Thailand’s National Legislative Assembly is currently debating a bill that would legalize medical cannabis. If passed, it would make Thailand the first Asian country to do so.
The Government Pharmaceutical Organization (GPO), which is under the Ministry of Public Health, is pushing the Thai Government to pass the bill. Reasons are mostly economic – the global marijuana market is currently valued at 12.8 billion and is projected to reach $23 billion by 2022. If the bill is passed, the GPO hopes to study its effects and market it for medical use.
As of now, possession of cannabis is a serious offense in Thailand. It could mean up to 15 years in jail. Cannabis is classified as a category 5 narcotic and deemed unsafe for consumption.
Although Thailand is currently known for its tough policies against drug trafficking, it was one of the world’s largest exporters of cannabis in the 1980’s. American GI’s were exposed to Thai cannabis during the Vietnam War, and it has been historically used in Thailand to help with pain, nausea, and child birthing process.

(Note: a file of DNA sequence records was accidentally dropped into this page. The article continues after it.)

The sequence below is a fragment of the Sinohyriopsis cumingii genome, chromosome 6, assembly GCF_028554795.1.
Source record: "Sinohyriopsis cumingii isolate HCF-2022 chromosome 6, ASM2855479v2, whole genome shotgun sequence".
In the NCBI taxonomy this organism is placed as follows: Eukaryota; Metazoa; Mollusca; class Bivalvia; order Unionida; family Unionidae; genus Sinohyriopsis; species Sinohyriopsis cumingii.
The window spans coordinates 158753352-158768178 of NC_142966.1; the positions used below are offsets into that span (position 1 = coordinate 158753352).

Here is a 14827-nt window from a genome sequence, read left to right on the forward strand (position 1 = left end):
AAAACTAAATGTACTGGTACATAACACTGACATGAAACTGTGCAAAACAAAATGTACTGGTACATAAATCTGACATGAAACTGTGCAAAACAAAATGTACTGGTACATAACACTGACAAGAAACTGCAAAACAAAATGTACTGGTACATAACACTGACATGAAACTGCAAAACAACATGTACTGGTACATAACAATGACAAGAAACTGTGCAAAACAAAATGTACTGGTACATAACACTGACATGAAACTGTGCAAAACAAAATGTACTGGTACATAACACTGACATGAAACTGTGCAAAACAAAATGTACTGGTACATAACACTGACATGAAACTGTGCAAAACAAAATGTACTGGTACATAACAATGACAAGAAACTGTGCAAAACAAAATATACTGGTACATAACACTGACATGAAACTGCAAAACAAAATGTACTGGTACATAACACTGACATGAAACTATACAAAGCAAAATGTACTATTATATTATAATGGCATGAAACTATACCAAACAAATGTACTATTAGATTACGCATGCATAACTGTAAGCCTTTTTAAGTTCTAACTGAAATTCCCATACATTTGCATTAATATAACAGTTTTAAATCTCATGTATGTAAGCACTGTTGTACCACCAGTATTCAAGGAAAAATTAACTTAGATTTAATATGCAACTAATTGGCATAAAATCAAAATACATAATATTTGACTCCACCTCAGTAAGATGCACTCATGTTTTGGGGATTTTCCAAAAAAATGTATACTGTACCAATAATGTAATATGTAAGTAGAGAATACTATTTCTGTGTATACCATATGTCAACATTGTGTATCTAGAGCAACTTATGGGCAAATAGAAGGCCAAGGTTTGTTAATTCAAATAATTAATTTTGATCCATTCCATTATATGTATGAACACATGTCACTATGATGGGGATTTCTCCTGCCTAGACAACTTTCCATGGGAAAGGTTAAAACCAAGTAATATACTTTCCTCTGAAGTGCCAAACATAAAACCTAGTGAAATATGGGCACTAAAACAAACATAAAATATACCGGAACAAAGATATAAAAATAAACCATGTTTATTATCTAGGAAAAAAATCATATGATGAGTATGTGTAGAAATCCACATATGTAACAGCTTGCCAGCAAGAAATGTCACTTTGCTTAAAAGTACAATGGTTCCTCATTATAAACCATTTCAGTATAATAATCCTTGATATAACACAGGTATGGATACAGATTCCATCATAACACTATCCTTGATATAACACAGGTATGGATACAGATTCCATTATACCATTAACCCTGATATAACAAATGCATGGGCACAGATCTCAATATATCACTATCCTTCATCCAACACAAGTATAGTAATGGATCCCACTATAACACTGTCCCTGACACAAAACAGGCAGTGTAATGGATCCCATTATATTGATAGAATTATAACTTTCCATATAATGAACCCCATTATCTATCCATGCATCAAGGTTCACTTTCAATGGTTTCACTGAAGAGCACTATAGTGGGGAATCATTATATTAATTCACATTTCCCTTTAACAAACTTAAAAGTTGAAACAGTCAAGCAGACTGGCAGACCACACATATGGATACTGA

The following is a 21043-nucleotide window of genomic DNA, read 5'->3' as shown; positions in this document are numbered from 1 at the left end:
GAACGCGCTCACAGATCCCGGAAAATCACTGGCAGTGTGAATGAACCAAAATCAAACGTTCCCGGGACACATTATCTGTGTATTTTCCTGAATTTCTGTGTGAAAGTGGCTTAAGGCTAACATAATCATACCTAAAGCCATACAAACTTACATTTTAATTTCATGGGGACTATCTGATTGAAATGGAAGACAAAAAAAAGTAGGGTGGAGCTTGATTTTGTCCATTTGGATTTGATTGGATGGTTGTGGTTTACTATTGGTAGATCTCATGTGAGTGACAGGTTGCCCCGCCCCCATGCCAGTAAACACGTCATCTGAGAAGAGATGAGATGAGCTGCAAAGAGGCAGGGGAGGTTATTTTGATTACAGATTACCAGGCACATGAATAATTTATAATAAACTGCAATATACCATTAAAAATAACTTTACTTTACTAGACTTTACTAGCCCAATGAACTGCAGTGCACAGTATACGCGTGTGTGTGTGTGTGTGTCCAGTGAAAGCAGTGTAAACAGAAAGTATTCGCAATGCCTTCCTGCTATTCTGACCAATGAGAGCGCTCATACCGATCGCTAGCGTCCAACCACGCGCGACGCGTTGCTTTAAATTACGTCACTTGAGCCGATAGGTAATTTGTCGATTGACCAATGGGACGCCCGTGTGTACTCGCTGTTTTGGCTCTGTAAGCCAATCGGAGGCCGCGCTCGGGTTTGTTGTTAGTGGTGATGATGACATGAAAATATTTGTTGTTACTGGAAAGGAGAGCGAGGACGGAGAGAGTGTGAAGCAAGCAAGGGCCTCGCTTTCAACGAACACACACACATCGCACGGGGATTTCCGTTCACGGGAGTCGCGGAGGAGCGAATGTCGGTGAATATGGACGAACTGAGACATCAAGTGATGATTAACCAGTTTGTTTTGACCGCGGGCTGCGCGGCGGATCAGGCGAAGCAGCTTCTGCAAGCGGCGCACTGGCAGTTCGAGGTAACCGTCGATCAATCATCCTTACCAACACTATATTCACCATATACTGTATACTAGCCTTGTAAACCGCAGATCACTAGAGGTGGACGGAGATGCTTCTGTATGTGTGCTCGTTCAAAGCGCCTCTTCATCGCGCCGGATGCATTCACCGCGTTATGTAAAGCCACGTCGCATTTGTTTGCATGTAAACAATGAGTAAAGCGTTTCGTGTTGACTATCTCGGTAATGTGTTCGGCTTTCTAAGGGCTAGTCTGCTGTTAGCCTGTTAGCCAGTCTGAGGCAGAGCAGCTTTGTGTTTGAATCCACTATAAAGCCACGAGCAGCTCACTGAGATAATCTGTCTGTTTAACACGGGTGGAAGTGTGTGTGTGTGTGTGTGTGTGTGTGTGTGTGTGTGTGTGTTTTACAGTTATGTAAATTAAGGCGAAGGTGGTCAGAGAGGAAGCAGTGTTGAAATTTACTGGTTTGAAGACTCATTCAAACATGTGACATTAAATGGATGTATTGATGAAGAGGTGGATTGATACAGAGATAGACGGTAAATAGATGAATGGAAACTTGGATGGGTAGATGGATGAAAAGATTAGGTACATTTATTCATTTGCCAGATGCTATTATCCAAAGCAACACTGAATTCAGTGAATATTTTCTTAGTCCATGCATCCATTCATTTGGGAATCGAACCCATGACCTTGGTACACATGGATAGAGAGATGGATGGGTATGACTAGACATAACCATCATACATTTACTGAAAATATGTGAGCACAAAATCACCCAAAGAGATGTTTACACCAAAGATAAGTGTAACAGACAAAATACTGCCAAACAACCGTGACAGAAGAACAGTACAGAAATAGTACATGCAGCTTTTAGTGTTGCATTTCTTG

Thailand’s year-long tropical climate and relatively cheap cost of production could make it an attractive option for foreign producers. Thailand already boasts a large medical tourism industry and exports an array of traditional medicines.
The Narcotics Control Board’s Deputy Secretary-General Wichai Chaimongkhon hopes to make the country more “international” with the passing of the bill. “If it’s proven that the medicines could cure diseases like Parkinson’s disease, cancer, depression, then I believe it’s a benefit and could create revenue if we export the medicines out to sell in other countries.”